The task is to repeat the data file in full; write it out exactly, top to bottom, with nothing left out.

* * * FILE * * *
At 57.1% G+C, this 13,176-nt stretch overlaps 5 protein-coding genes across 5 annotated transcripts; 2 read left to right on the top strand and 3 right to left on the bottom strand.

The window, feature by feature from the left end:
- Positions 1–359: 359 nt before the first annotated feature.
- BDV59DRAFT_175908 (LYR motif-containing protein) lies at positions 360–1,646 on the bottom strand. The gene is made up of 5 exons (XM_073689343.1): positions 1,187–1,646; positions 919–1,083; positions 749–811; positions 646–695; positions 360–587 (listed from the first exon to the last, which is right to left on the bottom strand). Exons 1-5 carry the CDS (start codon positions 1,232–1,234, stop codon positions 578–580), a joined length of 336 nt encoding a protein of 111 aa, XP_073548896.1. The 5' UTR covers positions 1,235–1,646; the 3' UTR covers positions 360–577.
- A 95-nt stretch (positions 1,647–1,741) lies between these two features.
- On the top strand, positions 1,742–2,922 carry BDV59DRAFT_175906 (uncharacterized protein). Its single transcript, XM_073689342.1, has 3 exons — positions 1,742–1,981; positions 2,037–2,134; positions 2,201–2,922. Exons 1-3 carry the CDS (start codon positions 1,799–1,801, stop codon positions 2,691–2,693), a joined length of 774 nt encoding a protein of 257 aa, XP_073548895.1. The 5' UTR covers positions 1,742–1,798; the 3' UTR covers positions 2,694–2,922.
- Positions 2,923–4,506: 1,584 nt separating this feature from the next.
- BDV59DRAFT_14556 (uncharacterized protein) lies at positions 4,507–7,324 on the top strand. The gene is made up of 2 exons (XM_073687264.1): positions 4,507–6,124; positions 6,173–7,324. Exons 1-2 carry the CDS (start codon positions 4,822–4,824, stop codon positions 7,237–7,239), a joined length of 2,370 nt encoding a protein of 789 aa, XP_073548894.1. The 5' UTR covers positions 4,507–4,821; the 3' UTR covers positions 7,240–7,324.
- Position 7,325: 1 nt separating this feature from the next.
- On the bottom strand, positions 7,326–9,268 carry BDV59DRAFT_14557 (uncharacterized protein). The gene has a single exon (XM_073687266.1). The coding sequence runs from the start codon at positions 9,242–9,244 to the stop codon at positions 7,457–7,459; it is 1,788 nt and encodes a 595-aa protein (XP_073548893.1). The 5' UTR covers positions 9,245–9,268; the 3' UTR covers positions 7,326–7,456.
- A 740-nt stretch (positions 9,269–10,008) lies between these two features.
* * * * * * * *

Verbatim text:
At 57.1% G+C, this 13,176-nt stretch overlaps 5 protein-coding genes across 5 annotated transcripts; 2 read left to right on the top strand and 3 right to left on the bottom strand.

The window, feature by feature from the left end:
- Positions 1–359: 359 nt before the first annotated feature.
- BDV59DRAFT_175908 (LYR motif-containing protein) lies at positions 360–1,646 on the bottom strand. The gene is made up of 5 exons (XM_073689343.1): positions 1,187–1,646; positions 919–1,083; positions 749–811; positions 646–695; positions 360–587 (listed from the first exon to the last, which is right to left on the bottom strand). Exons 1-5 carry the CDS (start codon positions 1,232–1,234, stop codon positions 578–580), a joined length of 336 nt encoding a protein of 111 aa, XP_073548896.1. The 5' UTR covers positions 1,235–1,646; the 3' UTR covers positions 360–577.
- A 95-nt stretch (positions 1,647–1,741) lies between these two features.
- On the top strand, positions 1,742–2,922 carry BDV59DRAFT_175906 (uncharacterized protein). Its single transcript, XM_073689342.1, has 3 exons — positions 1,742–1,981; positions 2,037–2,134; positions 2,201–2,922. Exons 1-3 carry the CDS (start codon positions 1,799–1,801, stop codon positions 2,691–2,693), a joined length of 774 nt encoding a protein of 257 aa, XP_073548895.1. The 5' UTR covers positions 1,742–1,798; the 3' UTR covers positions 2,694–2,922.
- Positions 2,923–4,506: 1,584 nt separating this feature from the next.
- BDV59DRAFT_14556 (uncharacterized protein) lies at positions 4,507–7,324 on the top strand. The gene is made up of 2 exons (XM_073687264.1): positions 4,507–6,124; positions 6,173–7,324. Exons 1-2 carry the CDS (start codon positions 4,822–4,824, stop codon positions 7,237–7,239), a joined length of 2,370 nt encoding a protein of 789 aa, XP_073548894.1. The 5' UTR covers positions 4,507–4,821; the 3' UTR covers positions 7,240–7,324.
- Position 7,325: 1 nt separating this feature from the next.
- On the bottom strand, positions 7,326–9,268 carry BDV59DRAFT_14557 (uncharacterized protein). The gene has a single exon (XM_073687266.1). The coding sequence runs from the start codon at positions 9,242–9,244 to the stop codon at positions 7,457–7,459; it is 1,788 nt and encodes a 595-aa protein (XP_073548893.1). The 5' UTR covers positions 9,245–9,268; the 3' UTR covers positions 7,326–7,456.
- A 740-nt stretch (positions 9,269–10,008) lies between these two features.